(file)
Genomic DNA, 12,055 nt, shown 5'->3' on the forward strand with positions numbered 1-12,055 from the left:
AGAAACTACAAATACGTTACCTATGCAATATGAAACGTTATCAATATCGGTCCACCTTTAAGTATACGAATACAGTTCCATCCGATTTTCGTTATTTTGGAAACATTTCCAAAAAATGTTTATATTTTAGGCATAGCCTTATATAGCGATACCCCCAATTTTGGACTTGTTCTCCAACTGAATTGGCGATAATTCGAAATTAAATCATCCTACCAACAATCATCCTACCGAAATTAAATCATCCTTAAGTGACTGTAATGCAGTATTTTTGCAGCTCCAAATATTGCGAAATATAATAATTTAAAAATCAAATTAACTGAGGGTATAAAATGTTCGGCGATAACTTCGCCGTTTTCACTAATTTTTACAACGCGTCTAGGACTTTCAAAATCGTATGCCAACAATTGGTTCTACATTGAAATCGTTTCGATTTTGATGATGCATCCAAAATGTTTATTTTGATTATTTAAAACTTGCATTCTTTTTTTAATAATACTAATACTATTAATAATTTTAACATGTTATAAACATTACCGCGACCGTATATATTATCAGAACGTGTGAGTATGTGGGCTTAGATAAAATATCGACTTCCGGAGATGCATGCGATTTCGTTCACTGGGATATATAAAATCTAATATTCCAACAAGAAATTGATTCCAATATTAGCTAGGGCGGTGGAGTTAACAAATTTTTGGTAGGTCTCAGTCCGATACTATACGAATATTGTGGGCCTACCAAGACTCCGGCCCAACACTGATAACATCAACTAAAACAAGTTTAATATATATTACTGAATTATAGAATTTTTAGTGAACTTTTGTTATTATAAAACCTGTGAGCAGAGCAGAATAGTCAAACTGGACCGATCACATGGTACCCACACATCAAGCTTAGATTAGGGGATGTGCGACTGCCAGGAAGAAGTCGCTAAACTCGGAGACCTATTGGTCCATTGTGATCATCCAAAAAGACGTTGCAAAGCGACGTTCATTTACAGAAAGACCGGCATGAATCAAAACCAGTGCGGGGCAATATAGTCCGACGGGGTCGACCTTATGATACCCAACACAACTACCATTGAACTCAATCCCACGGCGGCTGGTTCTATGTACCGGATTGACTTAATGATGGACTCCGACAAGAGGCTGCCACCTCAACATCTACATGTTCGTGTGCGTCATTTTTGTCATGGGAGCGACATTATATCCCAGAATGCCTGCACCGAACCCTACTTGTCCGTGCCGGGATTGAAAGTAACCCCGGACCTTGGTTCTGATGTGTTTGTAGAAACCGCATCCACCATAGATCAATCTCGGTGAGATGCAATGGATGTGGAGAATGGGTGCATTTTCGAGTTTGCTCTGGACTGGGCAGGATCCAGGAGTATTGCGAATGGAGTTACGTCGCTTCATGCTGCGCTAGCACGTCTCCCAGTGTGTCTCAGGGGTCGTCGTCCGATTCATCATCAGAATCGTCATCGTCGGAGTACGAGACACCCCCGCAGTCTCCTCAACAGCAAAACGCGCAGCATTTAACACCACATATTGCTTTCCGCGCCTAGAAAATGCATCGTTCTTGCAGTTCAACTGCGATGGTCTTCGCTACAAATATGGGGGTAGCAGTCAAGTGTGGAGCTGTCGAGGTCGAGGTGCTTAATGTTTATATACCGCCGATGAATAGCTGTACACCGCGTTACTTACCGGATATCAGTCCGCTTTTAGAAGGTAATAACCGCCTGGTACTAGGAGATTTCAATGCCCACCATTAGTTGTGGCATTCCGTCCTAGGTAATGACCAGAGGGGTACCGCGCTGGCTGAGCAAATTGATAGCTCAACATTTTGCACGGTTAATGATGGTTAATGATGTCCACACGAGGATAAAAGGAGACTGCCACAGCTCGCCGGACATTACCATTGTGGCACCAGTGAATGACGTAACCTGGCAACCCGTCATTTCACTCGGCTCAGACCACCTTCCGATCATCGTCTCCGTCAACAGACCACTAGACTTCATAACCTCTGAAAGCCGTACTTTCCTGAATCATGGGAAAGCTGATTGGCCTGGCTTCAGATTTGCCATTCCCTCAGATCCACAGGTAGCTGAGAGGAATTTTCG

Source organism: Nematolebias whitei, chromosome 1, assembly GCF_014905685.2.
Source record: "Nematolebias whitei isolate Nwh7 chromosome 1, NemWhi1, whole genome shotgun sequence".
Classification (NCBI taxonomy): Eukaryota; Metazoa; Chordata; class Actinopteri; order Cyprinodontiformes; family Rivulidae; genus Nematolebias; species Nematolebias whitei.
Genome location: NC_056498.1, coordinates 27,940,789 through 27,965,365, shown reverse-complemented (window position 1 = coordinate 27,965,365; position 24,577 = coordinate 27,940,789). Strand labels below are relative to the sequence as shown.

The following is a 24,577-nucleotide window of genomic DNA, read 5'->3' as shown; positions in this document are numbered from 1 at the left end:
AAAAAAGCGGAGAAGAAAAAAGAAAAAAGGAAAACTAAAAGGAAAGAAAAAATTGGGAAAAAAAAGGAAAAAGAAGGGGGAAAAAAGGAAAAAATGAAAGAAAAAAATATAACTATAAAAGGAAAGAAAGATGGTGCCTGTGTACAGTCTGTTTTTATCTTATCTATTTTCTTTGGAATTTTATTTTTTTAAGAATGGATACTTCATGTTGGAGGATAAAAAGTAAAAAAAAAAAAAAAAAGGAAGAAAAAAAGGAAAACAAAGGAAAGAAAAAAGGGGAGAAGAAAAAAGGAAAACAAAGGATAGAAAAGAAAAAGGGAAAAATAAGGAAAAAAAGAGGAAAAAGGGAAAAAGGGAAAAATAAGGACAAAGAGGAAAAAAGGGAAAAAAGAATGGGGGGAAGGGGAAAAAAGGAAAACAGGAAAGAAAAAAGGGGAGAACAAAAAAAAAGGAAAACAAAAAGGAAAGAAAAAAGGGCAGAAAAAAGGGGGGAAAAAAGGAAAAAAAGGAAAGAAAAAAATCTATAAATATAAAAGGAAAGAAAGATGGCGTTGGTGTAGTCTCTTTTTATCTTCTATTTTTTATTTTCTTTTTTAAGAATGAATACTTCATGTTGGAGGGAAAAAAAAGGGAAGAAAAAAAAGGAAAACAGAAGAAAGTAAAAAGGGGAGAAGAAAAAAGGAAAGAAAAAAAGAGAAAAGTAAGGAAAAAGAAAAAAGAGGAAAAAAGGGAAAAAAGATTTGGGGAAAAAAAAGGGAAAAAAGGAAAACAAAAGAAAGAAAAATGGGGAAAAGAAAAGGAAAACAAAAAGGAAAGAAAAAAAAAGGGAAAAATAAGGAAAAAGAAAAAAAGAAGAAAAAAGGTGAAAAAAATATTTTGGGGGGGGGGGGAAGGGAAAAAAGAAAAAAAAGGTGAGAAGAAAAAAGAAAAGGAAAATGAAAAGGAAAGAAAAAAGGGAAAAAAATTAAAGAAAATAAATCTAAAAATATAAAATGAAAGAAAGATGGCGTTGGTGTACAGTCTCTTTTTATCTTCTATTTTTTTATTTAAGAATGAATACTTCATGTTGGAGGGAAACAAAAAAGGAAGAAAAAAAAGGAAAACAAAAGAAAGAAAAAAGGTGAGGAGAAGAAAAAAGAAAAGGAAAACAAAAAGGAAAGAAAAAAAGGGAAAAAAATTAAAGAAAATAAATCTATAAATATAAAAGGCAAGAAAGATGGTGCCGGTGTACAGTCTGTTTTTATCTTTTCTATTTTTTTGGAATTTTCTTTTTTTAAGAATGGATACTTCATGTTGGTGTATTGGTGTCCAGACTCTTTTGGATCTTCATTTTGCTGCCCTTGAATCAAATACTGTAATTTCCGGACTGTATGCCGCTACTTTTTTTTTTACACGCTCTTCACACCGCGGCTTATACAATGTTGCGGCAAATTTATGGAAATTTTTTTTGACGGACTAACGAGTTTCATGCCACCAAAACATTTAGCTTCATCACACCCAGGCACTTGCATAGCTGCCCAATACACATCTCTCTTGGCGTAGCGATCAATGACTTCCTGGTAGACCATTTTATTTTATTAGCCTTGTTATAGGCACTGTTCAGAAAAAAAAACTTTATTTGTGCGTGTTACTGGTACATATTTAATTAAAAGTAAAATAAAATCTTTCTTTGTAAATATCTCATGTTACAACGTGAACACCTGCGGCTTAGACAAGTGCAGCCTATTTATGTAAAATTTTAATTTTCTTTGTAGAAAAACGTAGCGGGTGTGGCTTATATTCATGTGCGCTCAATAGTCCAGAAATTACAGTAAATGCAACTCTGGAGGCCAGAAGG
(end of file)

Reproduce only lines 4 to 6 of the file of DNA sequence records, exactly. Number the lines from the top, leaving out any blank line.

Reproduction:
Source record: "Nematolebias whitei isolate Nwh7 chromosome 1, NemWhi1, whole genome shotgun sequence".
Classification (NCBI taxonomy): Eukaryota; Metazoa; Chordata; class Actinopteri; order Cyprinodontiformes; family Rivulidae; genus Nematolebias; species Nematolebias whitei.
Genome location: NC_056498.1, coordinates 27,940,789 through 27,965,365, shown reverse-complemented (window position 1 = coordinate 27,965,365; position 24,577 = coordinate 27,940,789). Strand labels below are relative to the sequence as shown.